#Dorian's incredible stall over the island of Grand Bahama appears to set a new record for the slowest moving major hurricane over any 24-hour period since records began in 1851.Most people can easily walk faster than the mere 1.3 mph (2.0 kph) that Dorian has been advancing. pic.twitter.com/S4UtofSqwj

— Robert Rohde (@RARohde) September 3, 2019 Hurricanes and tropical storms are moving slower around the planet, according to a study from Kossin. And the slower a storm moves, the more rain it can drop on a particular area, and the longer severe winds have to weaken infrastructure.The 2018 study in the scientific journal Nature showed a 10% decrease in forward speed globally between 1949 and 2016, though there is some variation among ocean basins.Kossin found a 20% to 30% slowdown over land areas affected by North Atlantic and North Pacific tropical cyclones, respectively.According to the study, which looked at each ocean basin where tropical systems form, a slowdown in the movement of the storms has been observed in every basin except the Northern Indian Ocean.Tropical cyclones have slowed more in the Northern Hemisphere, which is significant because that is where a majority of storms occur each year.What made Dorian stall over the Bahamas?What made Dorian stall over the Bahamas?What made Dorian stall over the Bahamas?The western North Pacific basin, where the strongest systems are referred to as typhoons and super typhoons, sees the most storms annually and has seen the most slowing, at 20%.There is considerable evidence that global summertime circulation patterns in the atmosphere are slowing as a result of global warming. Therefore, it would make sense that if the flow around the hurricanes and typhoons is moving slowly, the storms will also be moving slower, which Kossin believes is what he is observing in the data.But there are probably more variables at play than a warmer climate putting the brakes on tropical cyclones.”It is far from clear that global climate change has anything to do with the changes being identified,” said Kevin Trenberth, a senior climate scientist with the National Center for Atmospheric Research.Several major natural climate variations occur over long periods, such as the Pacific Decadal Oscillation, which is similar to the El Niño/La Niña oscillation that can significantly alter global weather but operates on much longer time scales (hence “decadal,” whereas El Niño/La Niña alternate from year to year).Trenberth points out that this study did not account for these natural cycles, which he said could be behind much of the observed trend.WHAT THIS MEANS FOR DORIAN: Dorian was one of the slowest, if not the slowest moving major hurricanes we have ever recorded. According to Colorado State University hurricane researcher Philip Klotzbach, Hurricane Dorian traveled the second shortest distance in 24 hours by a major hurricane (Cat 3+) since modern records began in 1950. Dorian’s average speed over the Bahamas on Monday may have set a record for the slowest moving hurricane.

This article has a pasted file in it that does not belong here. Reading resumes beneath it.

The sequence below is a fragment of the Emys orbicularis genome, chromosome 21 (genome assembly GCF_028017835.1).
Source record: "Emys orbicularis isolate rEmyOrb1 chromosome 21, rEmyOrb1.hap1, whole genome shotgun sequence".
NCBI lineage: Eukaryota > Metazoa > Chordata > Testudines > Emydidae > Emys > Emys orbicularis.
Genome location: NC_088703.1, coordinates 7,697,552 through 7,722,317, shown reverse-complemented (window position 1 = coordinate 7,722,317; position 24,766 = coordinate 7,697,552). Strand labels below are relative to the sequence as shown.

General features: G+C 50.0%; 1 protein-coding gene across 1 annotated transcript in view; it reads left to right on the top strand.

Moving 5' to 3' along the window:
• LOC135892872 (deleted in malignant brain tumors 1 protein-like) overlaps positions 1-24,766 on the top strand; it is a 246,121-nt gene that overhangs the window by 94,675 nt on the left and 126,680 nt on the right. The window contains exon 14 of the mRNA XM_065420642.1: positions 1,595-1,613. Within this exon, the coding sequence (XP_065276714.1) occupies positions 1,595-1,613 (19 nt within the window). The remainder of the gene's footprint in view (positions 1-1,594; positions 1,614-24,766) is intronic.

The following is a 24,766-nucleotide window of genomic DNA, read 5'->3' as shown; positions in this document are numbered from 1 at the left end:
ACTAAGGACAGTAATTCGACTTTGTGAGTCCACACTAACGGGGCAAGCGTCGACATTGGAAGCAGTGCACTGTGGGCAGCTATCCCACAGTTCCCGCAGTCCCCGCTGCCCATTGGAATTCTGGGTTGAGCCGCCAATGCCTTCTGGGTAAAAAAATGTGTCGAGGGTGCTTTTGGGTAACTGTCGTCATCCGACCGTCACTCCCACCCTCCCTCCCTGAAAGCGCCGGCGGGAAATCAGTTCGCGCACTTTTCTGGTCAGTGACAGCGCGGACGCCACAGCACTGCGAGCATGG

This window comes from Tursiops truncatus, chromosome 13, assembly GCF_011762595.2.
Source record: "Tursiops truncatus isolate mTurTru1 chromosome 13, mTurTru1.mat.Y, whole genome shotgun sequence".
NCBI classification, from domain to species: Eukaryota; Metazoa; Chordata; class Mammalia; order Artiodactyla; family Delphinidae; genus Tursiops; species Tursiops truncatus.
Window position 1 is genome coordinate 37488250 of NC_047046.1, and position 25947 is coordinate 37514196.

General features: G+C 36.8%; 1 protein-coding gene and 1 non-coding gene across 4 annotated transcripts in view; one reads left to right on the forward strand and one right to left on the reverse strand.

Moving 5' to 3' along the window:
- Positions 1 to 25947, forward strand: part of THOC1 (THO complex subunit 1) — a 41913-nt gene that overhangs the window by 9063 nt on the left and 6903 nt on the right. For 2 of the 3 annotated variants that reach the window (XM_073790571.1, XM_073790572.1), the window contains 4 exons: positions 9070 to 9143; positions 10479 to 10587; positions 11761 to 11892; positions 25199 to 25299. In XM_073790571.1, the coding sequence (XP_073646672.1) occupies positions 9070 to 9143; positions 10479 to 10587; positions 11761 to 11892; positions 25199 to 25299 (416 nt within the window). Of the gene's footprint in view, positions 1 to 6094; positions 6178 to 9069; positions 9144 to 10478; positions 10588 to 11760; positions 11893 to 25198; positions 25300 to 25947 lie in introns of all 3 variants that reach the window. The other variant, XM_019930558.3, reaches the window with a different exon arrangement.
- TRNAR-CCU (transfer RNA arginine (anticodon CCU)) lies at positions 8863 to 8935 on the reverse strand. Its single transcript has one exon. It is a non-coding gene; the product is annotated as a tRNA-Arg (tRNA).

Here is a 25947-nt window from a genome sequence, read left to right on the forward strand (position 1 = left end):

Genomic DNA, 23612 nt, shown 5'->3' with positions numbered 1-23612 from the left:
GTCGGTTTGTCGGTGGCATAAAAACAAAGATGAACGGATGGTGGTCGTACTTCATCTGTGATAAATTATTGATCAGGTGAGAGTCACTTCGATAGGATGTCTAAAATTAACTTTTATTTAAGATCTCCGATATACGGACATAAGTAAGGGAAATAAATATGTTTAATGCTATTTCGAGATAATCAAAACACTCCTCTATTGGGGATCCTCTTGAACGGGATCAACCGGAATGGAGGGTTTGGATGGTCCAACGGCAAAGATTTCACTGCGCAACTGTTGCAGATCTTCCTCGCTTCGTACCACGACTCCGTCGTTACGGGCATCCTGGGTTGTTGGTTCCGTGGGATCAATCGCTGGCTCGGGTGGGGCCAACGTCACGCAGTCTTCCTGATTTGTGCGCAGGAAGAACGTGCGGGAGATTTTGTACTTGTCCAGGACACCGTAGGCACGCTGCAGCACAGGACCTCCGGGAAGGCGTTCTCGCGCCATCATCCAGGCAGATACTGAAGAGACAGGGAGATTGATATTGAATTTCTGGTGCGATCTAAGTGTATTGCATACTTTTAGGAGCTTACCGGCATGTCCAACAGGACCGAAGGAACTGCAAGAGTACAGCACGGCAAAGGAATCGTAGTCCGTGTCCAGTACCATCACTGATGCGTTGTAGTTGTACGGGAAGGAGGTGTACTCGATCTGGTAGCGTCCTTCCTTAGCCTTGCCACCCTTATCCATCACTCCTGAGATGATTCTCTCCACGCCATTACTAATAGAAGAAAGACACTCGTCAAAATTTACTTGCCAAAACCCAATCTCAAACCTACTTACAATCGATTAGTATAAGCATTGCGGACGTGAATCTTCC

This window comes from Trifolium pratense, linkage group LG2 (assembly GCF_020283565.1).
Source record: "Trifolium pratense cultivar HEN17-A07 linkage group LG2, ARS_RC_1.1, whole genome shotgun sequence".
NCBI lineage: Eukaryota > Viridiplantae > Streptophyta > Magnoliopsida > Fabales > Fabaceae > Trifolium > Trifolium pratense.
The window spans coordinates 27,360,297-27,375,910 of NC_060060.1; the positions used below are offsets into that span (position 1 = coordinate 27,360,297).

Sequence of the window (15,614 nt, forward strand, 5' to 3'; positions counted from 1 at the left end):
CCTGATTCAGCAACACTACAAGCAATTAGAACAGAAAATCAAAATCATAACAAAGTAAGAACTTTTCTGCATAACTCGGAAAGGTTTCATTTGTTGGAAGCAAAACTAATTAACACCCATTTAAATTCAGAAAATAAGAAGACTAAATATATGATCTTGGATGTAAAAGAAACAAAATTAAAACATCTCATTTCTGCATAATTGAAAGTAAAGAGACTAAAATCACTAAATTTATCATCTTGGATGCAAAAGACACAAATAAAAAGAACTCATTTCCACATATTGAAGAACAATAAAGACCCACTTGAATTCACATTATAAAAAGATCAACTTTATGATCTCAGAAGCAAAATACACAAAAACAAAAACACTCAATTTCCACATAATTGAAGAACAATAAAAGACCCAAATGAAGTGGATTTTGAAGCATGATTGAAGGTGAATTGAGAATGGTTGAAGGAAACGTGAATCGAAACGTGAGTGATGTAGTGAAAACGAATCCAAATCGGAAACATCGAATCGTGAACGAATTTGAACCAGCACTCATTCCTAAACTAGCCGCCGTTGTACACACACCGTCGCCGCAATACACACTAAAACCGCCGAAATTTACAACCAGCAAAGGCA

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https://www.cnn.com/2019/09/03/weather/climate-change-effects-on-hurricanes/index.html